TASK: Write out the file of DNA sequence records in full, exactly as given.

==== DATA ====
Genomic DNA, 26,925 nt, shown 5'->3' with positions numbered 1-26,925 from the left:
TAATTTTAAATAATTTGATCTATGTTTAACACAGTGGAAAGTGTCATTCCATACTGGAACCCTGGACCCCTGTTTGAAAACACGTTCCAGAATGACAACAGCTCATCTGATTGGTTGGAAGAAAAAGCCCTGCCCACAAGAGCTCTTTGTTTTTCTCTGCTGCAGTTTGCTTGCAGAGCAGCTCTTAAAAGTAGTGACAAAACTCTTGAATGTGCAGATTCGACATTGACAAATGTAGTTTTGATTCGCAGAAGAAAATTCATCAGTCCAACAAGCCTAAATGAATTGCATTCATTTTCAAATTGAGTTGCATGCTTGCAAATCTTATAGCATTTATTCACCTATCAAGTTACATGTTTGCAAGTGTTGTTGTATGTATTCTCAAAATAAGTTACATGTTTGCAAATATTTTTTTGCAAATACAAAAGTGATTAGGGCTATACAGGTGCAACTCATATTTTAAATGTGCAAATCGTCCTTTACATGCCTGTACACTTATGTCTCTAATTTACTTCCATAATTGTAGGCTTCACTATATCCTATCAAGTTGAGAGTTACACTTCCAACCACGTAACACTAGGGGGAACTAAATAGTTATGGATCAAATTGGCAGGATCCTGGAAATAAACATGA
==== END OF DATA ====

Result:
Genomic DNA, 26,925 nt, shown 5'->3' with positions numbered 1-26,925 from the left:
TAATTTTAAATAATTTGATCTATGTTTAACACAGTGGAAAGTGTCATTCCATACTGGAACCCTGGACCCCTGTTTGAAAACACGTTCCAGAATGACAACAGCTCATCTGATTGGTTGGAAGAAAAAGCCCTGCCCACAAGAGCTCTTTGTTTTTCTCTGCTGCAGTTTGCTTGCAGAGCAGCTCTTAAAAGTAGTGACAAAACTCTTGAATGTGCAGATTCGACATTGACAAATGTAGTTTTGATTCGCAGAAGAAAATTCATCAGTCCAACAAGCCTAAATGAATTGCATTCATTTTCAAATTGAGTTGCATGCTTGCAAATCTTATAGCATTTATTCACCTATCAAGTTACATGTTTGCAAGTGTTGTTGTATGTATTCTCAAAATAAGTTACATGTTTGCAAATATTTTTTTGCAAATACAAAAGTGATTAGGGCTATACAGGTGCAACTCATATTTTAAATGTGCAAATCGTCCTTTACATGCCTGTACACTTATGTCTCTAATTTACTTCCATAATTGTAGGCTTCACTATATCCTATCAAGTTGAGAGTTACACTTCCAACCACGTAACACTAGGGGGAACTAAATAGTTATGGATCAAATTGGCAGGATCCTGGAAATAAACATGA